The present invention eliminates the need for a heat exchanger in the solar heat collector by utilizing a circulating absorptive fluid medium to absorb solar energy directly. A cascaded reservoir arrangement permits the collector to efficiently capture the energy impinging the surface area of the collector while simultaneously requiring only a minimal fluid pressure within the collector. The transparent reservoirs operate at a temperature no higher than that of the circulating fluid, and a self-draining feature is active during a stagnant conditon so that in the event of a circulation failure the absorptive fluid medium automatically drains from the collector leaving the collector non-absorptive, and thus with a low stagnation temperature. These characteristics of the present invention allow for the use of inexpensive materials and construction techniques in the construction of durable solar heat collectors.

DESCRIPTION OF THE DRAWINGS

FIG. 1 is a detailed illustration of the preferred embodiment of the present invention.

FIG. 2 is a side view of the preferred embodiment of FIG. 1.

FIG. 3 is an expanded detail of the side view of FIG. 2.

FIG. 4 illustrates the details of the inlet and outlet of the preferred embodiment of FIG. 1.

DETAILED DESCRIPTION

A detailed illustration of the preferred embodiment of the present invention is given in FIG. 1. An absorptive fluid medium, such as water having 120 drops/liter of india ink, is introduced to the collector 20 via inlet 10. The fluid is retained in reservoir 30 by a dam 40 until the fluid level reaches the top of the dam 40, whereupon the fluid cascades into reservoir 50. A shoulder 60 in the reservoir 30 permits the dam 70 of reservoir 50 to be as high as or higher than the upper limit of reservoir 50. This permits the reservoir 50 to fill completely with absorptive fluid and results in a very high percentage of the surface area of collector 20 being absorptive to solar energy when filled with fluid. The fluid cascades through reservoirs of collector 20 to outlet 80. As is evident from the illustration, the fluid pressures at the input, within the collector 20, and at the output, are very small as compared to the pressure P of column 90, having the same height and vertical disposition. This results from the fluid freely cascading from a first reservoir, over a dam, to a second reservoir. The potential energy of the fluid is then converted to heat and a desirable mixing of the fluid within the reservoirs. This feature requires that the operating rate of circulation be such that air pockets remain proximate to the dam and shoulder areas of each reservoir.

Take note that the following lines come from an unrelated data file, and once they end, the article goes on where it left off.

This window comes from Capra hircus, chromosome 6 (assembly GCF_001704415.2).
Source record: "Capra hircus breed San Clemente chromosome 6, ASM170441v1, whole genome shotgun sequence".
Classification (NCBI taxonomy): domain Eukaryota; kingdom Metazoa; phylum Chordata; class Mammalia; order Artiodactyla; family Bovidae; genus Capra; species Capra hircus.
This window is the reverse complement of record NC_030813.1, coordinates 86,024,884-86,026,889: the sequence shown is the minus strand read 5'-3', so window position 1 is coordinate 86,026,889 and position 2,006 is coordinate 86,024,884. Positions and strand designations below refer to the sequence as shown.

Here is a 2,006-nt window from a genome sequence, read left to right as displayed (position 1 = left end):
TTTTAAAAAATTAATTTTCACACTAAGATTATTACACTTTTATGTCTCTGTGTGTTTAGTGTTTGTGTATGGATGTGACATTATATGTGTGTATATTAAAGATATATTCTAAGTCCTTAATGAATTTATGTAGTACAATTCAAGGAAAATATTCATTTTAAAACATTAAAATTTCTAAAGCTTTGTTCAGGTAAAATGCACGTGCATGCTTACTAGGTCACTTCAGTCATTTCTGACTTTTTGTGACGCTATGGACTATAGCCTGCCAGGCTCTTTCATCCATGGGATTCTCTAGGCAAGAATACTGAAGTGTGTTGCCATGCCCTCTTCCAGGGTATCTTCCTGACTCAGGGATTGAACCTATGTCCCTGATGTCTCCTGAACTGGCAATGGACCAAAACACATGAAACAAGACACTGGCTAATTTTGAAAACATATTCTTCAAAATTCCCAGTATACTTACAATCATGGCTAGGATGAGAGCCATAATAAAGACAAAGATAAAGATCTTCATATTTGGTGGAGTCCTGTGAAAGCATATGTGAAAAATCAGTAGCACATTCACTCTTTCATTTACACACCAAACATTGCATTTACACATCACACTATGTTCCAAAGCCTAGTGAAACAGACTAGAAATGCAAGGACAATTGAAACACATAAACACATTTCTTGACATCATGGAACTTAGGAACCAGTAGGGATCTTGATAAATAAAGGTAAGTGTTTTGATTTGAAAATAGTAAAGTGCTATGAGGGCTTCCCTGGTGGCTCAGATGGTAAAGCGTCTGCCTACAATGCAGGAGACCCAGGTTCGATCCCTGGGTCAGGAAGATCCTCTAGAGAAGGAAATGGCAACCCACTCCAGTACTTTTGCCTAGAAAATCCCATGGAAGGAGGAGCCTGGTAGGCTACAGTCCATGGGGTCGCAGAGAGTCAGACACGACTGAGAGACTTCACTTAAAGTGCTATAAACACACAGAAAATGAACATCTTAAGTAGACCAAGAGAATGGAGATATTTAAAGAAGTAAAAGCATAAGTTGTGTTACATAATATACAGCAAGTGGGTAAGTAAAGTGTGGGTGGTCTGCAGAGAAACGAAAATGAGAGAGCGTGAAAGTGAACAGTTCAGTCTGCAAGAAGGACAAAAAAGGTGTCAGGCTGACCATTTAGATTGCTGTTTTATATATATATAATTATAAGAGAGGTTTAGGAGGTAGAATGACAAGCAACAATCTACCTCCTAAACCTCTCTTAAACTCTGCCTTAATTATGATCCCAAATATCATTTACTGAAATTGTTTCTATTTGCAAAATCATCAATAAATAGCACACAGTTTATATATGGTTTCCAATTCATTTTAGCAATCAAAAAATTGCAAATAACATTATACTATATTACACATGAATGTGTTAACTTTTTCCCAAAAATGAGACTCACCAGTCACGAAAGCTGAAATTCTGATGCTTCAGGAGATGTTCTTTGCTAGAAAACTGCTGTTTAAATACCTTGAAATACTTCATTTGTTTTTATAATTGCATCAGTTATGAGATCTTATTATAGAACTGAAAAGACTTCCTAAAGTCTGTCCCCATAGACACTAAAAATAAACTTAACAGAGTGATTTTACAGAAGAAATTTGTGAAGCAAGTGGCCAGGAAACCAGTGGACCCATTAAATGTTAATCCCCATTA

Each reservoir also incorporates a stagnation drainage means, such as the drain 100 in FIG. 1. In the present invention this is merely a small intentional leak incorporated into the base of each reservoir. At operational circulation rates the leakage does not interfere with the circulation or fluid pressures of the collector. However, in the event of a circulation failure the drains will slowly allow the absorptive fluid medium to drain completely from the collector 20. Removing the circulating absorptive fluid results in a transparent collector characterized by a low stagnation temperature.

The low temperature and pressure characteristics of the present invention allow the use of inexpensive materials and methods in the construction of the collector. The preferred embodiment is constructed of 4 mil polyvinylflouride, available from DuPont under the TEDLAR Trademark. FIGS. 2 and 3 illustrate a side view of the present invention. A first sheet of TEDLAR 120 is laid over second sheet of TEDLAR 130, and the sheets are heat bonded together along the lines shown in FIG. 1. A cover sheet 110 provides additional insulation for the heat captured by the reservoirs, and the entire collector can be bonded to backing plate 140 to stabilize the collector or simply rolled out on an existing structure such as a roof.

FIG. 4 illustrates the details of the attachment technique used for inlet 10 and outlet 80. The sheets of TEDLAR are heat bonded along lines AB and CDEFG. The rectangle defined by CDEF is cut out, a connection pipe 150 inserted in the inlet between the sheets 120 and 130, between points B and C, and a pipe clamp 160 is used to secure the sheets 120 and 130 to the pipe 150 as shown.

The present invention is characterized by an operating temperature of about 140° F., at the preferred circulation rate and by an even lower stagnation temperature. The independent cascading reservoir arrangement results in a small internal operating pressure and the uniform reservoir sizes result in an even distribution of the weight of the circulation fluid over the collector.

Citations de brevets
Brevet cité Date de dépôt Date de publication Déposant Titre
US3022781 *11 juin 195927 févr. 1962Andrassy StellaHeater
US3859980 *6 août 197314 janv. 1975F Robert CrawfordSolar heater
US3910253 *19 févr. 19747 oct. 1975Harry E ThomasonFlat roof solar heated building
US4047518 *7 avr. 197513 sept. 1977John Harland AndersonSolar heating cell
US4080955 *10 mai 197628 mars 1978Sandstrom Wayne RPortable solar energy collector
Référencé par
Brevet citant Date de dépôt Date de publication Déposant Titre
US4284062 *30 oct. 197818 août 1981Swindle Elro MSolar collector system
US4300535 *10 déc. 197917 nov. 1981Skyronics Aviation Inc.Solar hot water collector
US6119729 *14 sept. 199819 sept. 2000Arise Technologies CorporationFreeze protection apparatus for fluid transport passages
Classifications
Classification aux États-Unis126/590, 126/623, 126/626
Classification internationaleF24J2/23, F24J2/24
Classification coopérativeF24J2/243, Y02E10/44, F24J2/23
Classification européenneF24J2/24D, F24J2/23